Downstairs at The White House: Family Dining Room
Family lunches and dinners were frequently held here when both Mr. and Mrs. Lincoln were home -- and not at the Soldiers' Home. According to bodyguard William Crook, "Mr. Lincoln ate heartily but not to excess; he was particularly fond of certain things, especially apples, and Mrs. Lincoln always had a sufficiency of this fruit chosen carefully and ready at hand." Noah Brooks, a friend and journalist wrote: "When Mrs. Lincoln, whom he always addressed by the old-fashioned title of 'Mother,' was absent from home, the President would appear to forget that food and drink were needful for his existence, unless he were persistently followed up by some of the servants, or were finally reminded of his needs by the actual pangs of hunger. On one such occasion, I remember, he asked me to come in and take breakfast with him, as he had some questions to ask. He was evidently eating without noting what he ate; and when I remarked that he was different from most Western men in his preference for milk for breakfast, he said, eying his glass of milk with surprise, as if he had not before noticed what he was drinking, 'Well, I do prefer coffee in the morning, but they don't seem to have sent me in any.' Who 'they' were I could only guess." 1
Security guard William Crook noted: "At about eight-thirty he would join Mrs. Lincoln and little Tad in the small, unpretentious dining-room for breakfast, where a plain but sufficiently heart meal was served by two waiters who were white men, and who were paid personally by the President, who also paid the wages of the cook and his coachman and footman. There was little formality about the meal; the President loved to joke with his wife and son, and for the time being put aside the cares of his great office and his anxiety for the country."2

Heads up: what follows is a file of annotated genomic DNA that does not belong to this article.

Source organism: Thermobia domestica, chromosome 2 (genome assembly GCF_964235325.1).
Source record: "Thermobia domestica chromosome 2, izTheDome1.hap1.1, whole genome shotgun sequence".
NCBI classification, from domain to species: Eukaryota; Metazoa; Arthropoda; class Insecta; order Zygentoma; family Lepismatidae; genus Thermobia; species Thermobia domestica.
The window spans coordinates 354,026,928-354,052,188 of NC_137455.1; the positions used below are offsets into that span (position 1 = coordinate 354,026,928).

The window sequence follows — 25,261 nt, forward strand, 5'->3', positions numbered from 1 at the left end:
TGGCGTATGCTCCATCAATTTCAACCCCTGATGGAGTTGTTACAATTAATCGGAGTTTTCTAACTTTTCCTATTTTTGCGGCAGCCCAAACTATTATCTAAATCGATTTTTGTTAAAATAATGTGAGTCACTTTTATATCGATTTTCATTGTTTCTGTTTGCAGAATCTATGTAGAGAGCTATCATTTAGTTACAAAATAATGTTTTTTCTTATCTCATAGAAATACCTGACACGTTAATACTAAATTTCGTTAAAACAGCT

Elizabeth Grimsley recalled one occasion when Tad was upset by encounters with Union soldiers to whom he had been bringing pamphlets and flowers from the White House greenhouse. When Mr. Lincoln entered the room, Tad said in his mangled pronunciation: "'Why! Faver, such ungrateful soldiers! When I gave them tracts, and asked them to read them, they laughed loud at me, and said they had plenty of paper to start fires with, and would rather have a "posey."' His father took him in his arms, pressed him tightly to him, kissed him, and tried to console him, but it was days before the men saw their little friend's laughing face again, as he could not readily forgive ridicule."
Willie, who was seated at the table next to Mr. [Samuel] Galloway of Ohio, looked most sorrowfully at Tad during this scene, and then lapsed into a profound, absorbed silence, which Mr. Lincoln would not allow to be disturbed. This lasted ten or fifteen minutes, then he clasped both hands together, shut his teeth firmly over the under lip, and looked up smilingly into his father's face, who exclaimed, 'There! You have it now, my boy, have you not?' Turning to Mr. Galloway he said, 'I know every step of the process by which that boy arrived at his satisfactory solution of the question before him, as it is by just such slow methods that I attain results."3
Mrs. Grimsley recalled another occasion when "Judge David Davis, Colonel [Ward Hill Lamon], Major Wallace and other western friends breakfasted with us, and by degrees, and most naturally, the conversation drifted into bygones, incidents and anecdotes. Our lawyers in early times were in the habit of going out on the circuit, the courts being held in this way; this occupying several weeks, and as they generally travelled on horse-back, and were brought intimately together, by reason of limited accommodations, there grew up a wonderful good comradeship, not only among themselves but their entertainers." During the breakfast, one of the guests told a story which was clearly as the expense of Mrs. Grimsley and Mrs. Lincoln: "The landlady in a certain town in Tazewell Co. was particularly partial to both of these gentlemen [Mr. Lincoln and Major John Todd Stuart]. After serving a comfortable supper, she turned to Major Stuart, a remarkably handsome cousin of ours, saying, 'Stuart, how fine and peart you do look!, but Lincoln, whatever have you been a doing? You do look powerful weak.' 'Nothing out of common, Ma'am,' was his reply, 'but did you ever see Stuart's wife? Or did you ever see mine? I just tell you whoever married into the 'Todd' family gets the worst of it'"4